University of Wisconsin–Madison
College of Agriculture and Life Sciences | School of Medicine and Public Health

Dudley Lamming

Assistant Professor

dlamming@medicine.wisc.edu

608-256-1901 x 12861

WSM VA Hospital

Education
Ph.D., Harvard University
Department
Medicine
Research Interests
Biology of aging and age-related diseases, diabetes, cancer, Alzheimer’s disease
Research Fields
Biology of Aging, Cell Signaling, Human and mouse

Research Description:
The Lamming laboratory focuses on the physiological role played by the mechanistic target of rapamycin (mTOR), a protein kinase that through a diverse set of substrates regulates complex cellular processes, including growth, metabolism, and aging. Recent work has shown that rapamycin, an inhibitor of mTOR signaling, can promote health and longevity in model organisms including mammals. Understanding and manipulating the mTOR signaling pathway may provide insight into the treatment of age-related diseases, including diabetes, Alzheimer’s disease, and cancer.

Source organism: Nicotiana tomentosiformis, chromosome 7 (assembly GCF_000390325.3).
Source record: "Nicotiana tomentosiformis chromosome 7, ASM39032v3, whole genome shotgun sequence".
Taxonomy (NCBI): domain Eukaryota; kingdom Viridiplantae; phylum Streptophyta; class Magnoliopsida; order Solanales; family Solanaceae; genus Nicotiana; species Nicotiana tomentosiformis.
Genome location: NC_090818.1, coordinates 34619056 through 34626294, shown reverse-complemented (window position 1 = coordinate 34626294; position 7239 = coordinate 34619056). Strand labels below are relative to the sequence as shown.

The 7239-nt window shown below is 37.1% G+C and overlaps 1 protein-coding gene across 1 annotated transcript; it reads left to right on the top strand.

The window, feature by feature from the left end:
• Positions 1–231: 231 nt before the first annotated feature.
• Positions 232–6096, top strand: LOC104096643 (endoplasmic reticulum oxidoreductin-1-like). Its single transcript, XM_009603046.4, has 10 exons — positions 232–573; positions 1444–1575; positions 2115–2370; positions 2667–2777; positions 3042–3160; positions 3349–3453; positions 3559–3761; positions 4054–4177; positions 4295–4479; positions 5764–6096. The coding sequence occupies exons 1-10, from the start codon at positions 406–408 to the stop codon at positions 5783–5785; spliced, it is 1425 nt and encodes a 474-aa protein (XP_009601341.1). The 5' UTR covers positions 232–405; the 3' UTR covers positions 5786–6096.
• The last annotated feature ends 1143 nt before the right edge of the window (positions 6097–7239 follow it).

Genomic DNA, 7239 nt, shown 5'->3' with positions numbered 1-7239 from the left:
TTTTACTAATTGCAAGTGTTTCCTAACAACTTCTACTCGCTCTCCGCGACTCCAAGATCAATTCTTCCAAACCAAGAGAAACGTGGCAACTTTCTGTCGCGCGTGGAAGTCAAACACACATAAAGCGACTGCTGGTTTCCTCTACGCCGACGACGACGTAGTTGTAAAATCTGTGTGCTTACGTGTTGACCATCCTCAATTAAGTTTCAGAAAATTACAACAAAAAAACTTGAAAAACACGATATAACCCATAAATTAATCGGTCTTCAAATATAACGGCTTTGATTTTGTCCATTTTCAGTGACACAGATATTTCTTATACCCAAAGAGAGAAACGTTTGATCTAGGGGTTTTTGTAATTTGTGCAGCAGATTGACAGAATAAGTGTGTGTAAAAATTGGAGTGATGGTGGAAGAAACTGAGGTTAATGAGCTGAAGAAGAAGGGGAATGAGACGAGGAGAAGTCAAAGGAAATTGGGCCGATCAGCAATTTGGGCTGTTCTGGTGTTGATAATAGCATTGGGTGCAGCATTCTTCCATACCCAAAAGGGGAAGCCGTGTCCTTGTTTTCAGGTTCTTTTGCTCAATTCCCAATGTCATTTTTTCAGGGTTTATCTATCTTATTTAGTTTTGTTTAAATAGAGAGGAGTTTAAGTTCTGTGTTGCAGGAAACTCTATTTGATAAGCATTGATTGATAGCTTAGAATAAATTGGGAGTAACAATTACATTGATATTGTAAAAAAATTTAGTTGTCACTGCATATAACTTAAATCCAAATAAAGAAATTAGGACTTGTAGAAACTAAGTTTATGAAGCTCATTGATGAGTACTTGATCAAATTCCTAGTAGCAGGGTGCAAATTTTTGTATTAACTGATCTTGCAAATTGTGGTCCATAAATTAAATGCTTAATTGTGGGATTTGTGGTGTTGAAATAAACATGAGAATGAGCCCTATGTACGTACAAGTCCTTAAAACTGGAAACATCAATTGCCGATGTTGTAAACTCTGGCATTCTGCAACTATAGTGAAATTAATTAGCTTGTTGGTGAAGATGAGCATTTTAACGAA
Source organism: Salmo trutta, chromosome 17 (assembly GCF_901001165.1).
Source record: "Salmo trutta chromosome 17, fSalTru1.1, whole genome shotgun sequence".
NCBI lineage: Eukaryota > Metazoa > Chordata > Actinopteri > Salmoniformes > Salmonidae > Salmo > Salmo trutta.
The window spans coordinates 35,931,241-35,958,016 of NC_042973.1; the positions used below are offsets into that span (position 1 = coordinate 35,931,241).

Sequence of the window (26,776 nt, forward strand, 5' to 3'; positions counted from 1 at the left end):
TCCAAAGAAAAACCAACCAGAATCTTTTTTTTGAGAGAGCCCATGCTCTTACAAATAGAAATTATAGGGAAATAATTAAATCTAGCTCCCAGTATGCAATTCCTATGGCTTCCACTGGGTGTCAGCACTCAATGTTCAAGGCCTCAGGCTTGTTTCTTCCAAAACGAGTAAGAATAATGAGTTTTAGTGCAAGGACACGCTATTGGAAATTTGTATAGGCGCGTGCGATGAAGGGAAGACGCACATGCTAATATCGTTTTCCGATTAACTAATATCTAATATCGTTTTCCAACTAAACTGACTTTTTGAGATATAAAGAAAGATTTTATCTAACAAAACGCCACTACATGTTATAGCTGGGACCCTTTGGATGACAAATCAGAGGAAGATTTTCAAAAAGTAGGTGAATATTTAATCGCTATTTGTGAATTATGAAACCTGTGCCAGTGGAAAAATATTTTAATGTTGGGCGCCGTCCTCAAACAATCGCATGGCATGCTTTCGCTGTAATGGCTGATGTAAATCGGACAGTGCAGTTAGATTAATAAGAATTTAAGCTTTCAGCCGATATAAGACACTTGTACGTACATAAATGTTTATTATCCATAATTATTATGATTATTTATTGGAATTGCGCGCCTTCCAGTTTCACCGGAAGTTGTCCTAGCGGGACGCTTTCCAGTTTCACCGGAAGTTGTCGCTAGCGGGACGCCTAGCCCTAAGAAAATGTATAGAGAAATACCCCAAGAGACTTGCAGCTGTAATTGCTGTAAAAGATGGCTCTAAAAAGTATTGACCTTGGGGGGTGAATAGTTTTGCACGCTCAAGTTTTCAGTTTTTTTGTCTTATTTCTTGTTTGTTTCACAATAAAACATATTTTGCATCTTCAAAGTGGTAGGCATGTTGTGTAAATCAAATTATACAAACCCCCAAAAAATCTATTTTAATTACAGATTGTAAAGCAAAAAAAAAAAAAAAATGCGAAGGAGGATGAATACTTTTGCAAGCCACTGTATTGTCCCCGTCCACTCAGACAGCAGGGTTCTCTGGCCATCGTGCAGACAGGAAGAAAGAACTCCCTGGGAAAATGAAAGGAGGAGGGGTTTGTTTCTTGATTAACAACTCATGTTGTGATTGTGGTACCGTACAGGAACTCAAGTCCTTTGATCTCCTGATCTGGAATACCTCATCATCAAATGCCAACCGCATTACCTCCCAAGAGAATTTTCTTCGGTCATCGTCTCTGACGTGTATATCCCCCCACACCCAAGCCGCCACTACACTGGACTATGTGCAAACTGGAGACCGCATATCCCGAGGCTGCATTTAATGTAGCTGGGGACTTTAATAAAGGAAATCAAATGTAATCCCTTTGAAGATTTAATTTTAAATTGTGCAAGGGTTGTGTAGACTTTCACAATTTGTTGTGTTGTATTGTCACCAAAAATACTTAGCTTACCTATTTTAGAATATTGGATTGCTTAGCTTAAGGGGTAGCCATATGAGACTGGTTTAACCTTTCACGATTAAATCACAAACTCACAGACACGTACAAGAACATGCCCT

Representative Publications:
Search PubMed for more publications by Dudley Lamming

Lamming, D.W., Mihaylova, M.M., Katajisto, P., Baar, E.L., Yilmaz, O.H., Hutchins, A., Gultekin, Y., Gaither, R., Sabatini, D.M. (2014) Depletion of Rictor, an essential protein component of mTORC2, decreases male lifespan. Aging Cell [Epub ahead of print]

Lamming, D.W., Demirkan, G., Boylan, J.M., Mihaylova, M.M., Peng, T., Ferreira, J., Neretti, N., Salomon, A., Sabatini, D.M., and Gruppuso, P.A. (2014) Hepatic signaling by the mechanistic target of rapamycin complex2 (mTORC2). FASEB J 28(1):300-315.

Lamming, D.W., Ye, L., Astle, M.C., Baur, J.A., Sabatini, D.M., Harrison, D.E., (2013) Young and old genetically heterogeneous HET3 mice on a rapamycin diet are glucose intolerant but insulin sensitive. Aging Cell 12(4): 712-718.

Lamming, D.W, Ye, L., Katajisto, P., Concalves, M.D., Saitoh, M., Stevens, D.M., Davis, J.G., Salmon, A.B., Richardson, A., Ahima, R.S., Guertin, D.A., Sabatini, D.M., Baur, J.A., (2012) Rapamycin-Induced Insulin Resistance Is Mediated by mTORC2 Loss and Uncoupled from Longevity. Science 335:1638-1643.